In addition to the conditions, the researcher must determine who is best qualified to provide incidents. Generally, this requires familiarity with the conditions and behaviors. For the sample study, theater managers are uniquely qualified because they make choices about their behaviors in the context described. However, potential observers might also include patrons or other employees.

Stage 3: Collecting Critical Incidents

Next, the researcher must collect critical incidents. Many researchers prefer to gather oral accounts through the critical incident interview, but written accounts may also be collected. A sample protocol might include the following questions: “Think of a time when one of your theaters had an audience with a concentration of young adolescents whose behavior threatened or disrupted the viewing enjoyment of other patrons. Could you please describe the situation? What did you do (or what did you observe a manager do) to minimize the disruptions? Why was this particularly effective (or ineffective)?” The researcher continues this line of questioning, probing the interviewee for specific details. One interview may elicit numerous incidents because a manager may have encountered this particular situation often.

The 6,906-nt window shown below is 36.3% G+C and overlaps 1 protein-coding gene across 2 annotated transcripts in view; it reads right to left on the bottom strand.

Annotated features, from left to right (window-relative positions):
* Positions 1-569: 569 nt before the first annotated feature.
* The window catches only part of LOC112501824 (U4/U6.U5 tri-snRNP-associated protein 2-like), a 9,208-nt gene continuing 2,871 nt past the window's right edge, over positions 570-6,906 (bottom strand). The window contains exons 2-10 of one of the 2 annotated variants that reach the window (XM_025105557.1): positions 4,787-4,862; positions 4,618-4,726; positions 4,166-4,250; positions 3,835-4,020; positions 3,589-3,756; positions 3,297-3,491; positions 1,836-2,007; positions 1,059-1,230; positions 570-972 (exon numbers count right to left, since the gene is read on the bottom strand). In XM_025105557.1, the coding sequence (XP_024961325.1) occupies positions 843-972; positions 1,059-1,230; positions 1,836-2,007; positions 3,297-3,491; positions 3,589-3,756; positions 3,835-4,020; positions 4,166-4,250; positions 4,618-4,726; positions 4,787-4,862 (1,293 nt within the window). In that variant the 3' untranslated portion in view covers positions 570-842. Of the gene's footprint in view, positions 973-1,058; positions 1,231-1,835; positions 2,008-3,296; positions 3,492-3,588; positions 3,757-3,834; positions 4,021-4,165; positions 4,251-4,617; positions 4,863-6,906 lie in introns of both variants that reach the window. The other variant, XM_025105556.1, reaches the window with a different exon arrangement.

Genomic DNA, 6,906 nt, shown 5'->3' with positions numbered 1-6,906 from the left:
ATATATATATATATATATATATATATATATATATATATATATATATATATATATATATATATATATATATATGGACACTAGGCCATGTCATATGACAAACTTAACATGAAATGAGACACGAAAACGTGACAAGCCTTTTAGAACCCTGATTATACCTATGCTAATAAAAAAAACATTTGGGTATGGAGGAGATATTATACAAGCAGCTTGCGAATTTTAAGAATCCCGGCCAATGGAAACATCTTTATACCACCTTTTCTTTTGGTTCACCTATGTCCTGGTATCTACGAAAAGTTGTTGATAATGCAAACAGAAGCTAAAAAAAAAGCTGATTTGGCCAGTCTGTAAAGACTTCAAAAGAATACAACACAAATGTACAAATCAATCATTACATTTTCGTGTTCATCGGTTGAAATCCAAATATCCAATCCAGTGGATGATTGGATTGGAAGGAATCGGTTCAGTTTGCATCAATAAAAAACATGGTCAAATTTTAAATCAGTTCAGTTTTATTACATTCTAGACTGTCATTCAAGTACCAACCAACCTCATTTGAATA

A key consideration in this technique is the number of incidents that must be collected. Generally, more complex activities require a greater number of incidents. The range of incidents in published studies is quite large (from fewer than 20 to more than 4,000). Flanagan indicated that one should continue collecting incidents until new incidents provide few or no additional critical behaviors.

Stage 4: Analyzing the Data

Data analysis occurs in conjunction with collecting incidents (because the final count of incidents is affected by the emerging analysis). Researchers create categories of behavior that are relevant to the purpose of the study or the way the data will be used. In the sample study, the researcher would develop categories of behavior that assist or impede the management of the problem in the theater situation. The analysis is intended to help design training programs for managers (or possibly selection criteria). A different aim would require a different frame of reference for the analysis. Given this general frame of reference, analysis then moves to the formation of categories and sub-categories of similar behaviors, a step that Flanagan acknowledged as subjective. Coding (categorizing) of data is an inductive process of comparing statements and grouping by patterns.

Stage 5: Interpreting and Reporting Findings

In the final stage, the researcher interprets and reports findings. Again, much of this report depends on the targeted use of the study. The report should clearly indicate the aim that has been studied, particularly if competing aims are present. Reports commonly include both the weight of the categories (i.e., percentage of comments) and the language used by respondents.

Critical Incident Technique Applications

The critical incident technique has been usefully employed to analyze behaviors, techniques, traits and characteristics, interactions, and even thought processes in a tremendous variety of occupations. The technique can form the basis for selection criteria, evaluation tools, and professional development, either as the foundation of training programs or as the actual mechanism for training if employees participate in the creation and analysis of critical incidents.